Under Reichsführer-SS Heinrich Himmler, the SS developed to become one of the most powerful organisations in the “Third Reich”. It saw itself as a soldierly and racial elite. The realisation of this claim and its inhuman, radical ideology brought death to millions of people.
From 1933, Heinrich Himmler planned to establish a central meeting place for the Schutzstaffel (SS) at Wewelsburg Castle. Initially intended as a “Reichsführer school” for SS officers, measures were taken at the end of the 1930s to progressively transform Wewelsburg Castle into a secluded, central meeting place for the highest SS officers. The plaster was significantly removed and the moat deepened because the castle was to appear more defiant and “castle-like”. Nordic symbols characterised the interiors of the Wewelsburg Castle.
Himmler repeatedly visited Wewelsburg Castle – either alone or with guests. He announced his intention to hold annual Gruppenführer meetings at Wewelsburg Castle where the highest-ranking SS officers would meet. Swearing-in ceremonies should also take place. Towards the end of the war Himmler ordered Wewelsburg Castle to become the “Reichshaus” of the SS Gruppenführer.
The planned function of Wewelsburg Castle as an ideological place of assembly can be illustrated on the occasion of the Gruppenführer meeting from 12–15 June 1941. One week before the start of the Russian campaign, Heinrich Himmler gathered the highest SS officers involved in planning the SS mission during the attack on the Soviet Union.
Present were Reinhard Heydrich (Chief of the Reichssicherheitshauptamt), Kurt Daluege (Chief of the Ordnungspolizei) and Karl Wolff (Chief of the Reichsführer-SS Personal Staff). Also present were Friedrich Jeckeln, Erich von dem Bach-Zelewski and Adolf Prützmann, who had been appointed higher SS and police leaders in the Soviet Union as part of the occupation policy, as well as other high-ranking SS officers.
Concrete decisions were no longer made. During the course of meetings, news of the specific start of the attack had already been received from Berlin. Instead, the meeting was used once again to get into the mood for the “battle of annihilation” and to gather together in the world view atmosphere of a “Westphalian castle”. In the Nuremberg Trial of Major War Criminals in 1945/1946, von dem Bach-Zelewski recalled that Himmler had stated in a speech at the Gruppenführer meeting at Wewelsburg Castle the purpose of the Russian campaign as being the “decimation of the Slavic race by thirty million”.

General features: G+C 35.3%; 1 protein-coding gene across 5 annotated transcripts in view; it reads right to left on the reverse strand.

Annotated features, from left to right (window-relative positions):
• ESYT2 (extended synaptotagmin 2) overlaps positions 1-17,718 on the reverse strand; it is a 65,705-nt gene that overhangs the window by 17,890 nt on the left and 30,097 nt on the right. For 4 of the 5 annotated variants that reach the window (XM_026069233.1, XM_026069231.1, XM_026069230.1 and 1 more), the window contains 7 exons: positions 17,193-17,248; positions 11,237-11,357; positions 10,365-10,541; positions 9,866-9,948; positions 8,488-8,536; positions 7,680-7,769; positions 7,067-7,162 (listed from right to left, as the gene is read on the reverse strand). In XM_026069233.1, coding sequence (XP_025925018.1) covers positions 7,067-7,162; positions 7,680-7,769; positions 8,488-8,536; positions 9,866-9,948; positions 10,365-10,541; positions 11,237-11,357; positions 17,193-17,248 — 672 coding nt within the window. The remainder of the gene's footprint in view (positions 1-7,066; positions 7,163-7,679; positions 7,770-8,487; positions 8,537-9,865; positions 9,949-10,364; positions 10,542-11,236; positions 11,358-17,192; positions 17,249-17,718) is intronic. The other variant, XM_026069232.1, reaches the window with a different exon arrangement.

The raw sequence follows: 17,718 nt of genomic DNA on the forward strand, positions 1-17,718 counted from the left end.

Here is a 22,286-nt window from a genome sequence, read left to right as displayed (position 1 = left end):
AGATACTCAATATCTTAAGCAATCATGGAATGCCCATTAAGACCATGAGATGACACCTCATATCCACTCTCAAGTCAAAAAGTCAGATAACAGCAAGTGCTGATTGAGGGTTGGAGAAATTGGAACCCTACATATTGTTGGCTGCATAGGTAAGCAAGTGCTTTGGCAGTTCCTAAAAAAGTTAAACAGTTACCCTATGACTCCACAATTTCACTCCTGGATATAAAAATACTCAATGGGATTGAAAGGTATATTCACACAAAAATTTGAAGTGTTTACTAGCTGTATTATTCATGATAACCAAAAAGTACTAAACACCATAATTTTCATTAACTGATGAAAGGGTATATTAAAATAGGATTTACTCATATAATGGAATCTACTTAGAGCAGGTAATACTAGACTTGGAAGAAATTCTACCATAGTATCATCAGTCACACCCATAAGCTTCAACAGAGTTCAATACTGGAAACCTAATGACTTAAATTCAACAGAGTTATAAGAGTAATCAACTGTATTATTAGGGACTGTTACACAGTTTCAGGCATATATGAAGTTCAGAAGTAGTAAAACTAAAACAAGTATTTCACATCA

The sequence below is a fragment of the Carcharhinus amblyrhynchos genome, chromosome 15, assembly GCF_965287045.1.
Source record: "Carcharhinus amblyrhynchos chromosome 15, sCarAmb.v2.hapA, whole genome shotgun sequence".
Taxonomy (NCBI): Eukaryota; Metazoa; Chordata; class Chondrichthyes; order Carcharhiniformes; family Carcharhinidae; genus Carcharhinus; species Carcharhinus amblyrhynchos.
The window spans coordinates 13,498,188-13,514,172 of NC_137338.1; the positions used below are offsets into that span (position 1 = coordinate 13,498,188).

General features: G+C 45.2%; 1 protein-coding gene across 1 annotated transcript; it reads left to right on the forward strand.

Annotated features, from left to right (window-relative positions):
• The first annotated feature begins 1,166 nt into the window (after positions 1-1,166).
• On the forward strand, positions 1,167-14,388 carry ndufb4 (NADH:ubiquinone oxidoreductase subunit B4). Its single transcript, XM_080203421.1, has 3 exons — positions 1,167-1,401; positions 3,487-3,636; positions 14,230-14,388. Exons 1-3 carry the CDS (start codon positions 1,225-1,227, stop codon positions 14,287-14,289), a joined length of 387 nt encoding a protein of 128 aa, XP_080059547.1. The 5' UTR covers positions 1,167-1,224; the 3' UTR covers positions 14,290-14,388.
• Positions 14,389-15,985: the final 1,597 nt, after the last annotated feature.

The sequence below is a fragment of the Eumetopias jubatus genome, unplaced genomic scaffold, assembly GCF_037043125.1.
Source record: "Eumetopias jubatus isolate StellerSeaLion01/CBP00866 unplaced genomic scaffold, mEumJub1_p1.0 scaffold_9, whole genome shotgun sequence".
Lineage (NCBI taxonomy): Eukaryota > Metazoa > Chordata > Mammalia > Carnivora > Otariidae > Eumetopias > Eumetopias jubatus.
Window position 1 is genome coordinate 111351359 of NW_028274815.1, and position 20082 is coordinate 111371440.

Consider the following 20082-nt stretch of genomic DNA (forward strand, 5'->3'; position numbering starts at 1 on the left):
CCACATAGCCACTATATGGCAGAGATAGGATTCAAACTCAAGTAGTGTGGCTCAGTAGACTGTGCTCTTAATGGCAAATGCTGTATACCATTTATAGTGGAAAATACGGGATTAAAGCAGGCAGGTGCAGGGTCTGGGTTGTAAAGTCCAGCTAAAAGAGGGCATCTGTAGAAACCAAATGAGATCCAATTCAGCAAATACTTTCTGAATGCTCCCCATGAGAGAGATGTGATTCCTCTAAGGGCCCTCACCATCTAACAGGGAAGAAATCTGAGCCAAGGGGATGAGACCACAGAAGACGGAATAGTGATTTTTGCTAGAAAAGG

In connection with its planned use as an elitist, central SS place of assembly, Wewelsburg Castle became the subject for far-reaching architectural plans. The more extensive the claim to power of Heinrich Himmler and the SS became in the German Reich, the more monumental the building plans around Wewelsburg Castle became.
The plans for the gigantic castle complex were designed by the Münster architect Hermann Bartels in close consultation with Himmler. They envisaged a 600 metre-wide radius consisting of buildings and ramparts, and the North Tower of Wewelsburg Castle was to be the centre of the complex.
The plans were to be realised by prisoners in a concentration camp in Wewelsburg set up especially for the construction projects. From 1941 onwards this camp, known as KZ Niederhagen/Wewelsburg, ranked as an independent main camp in the National Socialist concentration camp system on the same organisational level as the Buchenwald and Sachsenhausen camps. More than 3,900 prisoners were deported to the Niederhagen-Wewelsburg concentration camp.
At least 1,229 people died at the location as a result of the working and imprisonment conditions as well as mistreatment and arbitrariness by the SS guard units. The concentration camp at Wewelsburg was also a Gestapo execution site. At least 56 people were murdered on the camp grounds or at an SS shooting range situated not far away in the forest.
After the defeat at Stalingrad in spring 1943, construction was halted and the concentration camp was dissolved apart for a residual command of 42 men. On 2 April 1945, American soldiers liberated the concentration camp prisoners after an SS demolition squad attempted to destroy Wewelsburg Castle.
Two rooms in the North Tower of Wewelsburg Castle have been preserved as structural remains of Nazi architecture: the “Crypt” and the “Obergruppenführersaal” [Hall of the Supreme SS Leaders].
Neither room was used during the Nazi era and no reliable information is available about their intended purposes. Since the 1990s, the sun wheel motif in the floor of the “Obergruppenführersaal” has been stylised and abused as a sign of recognition and salvation in global right-wing extremist circles.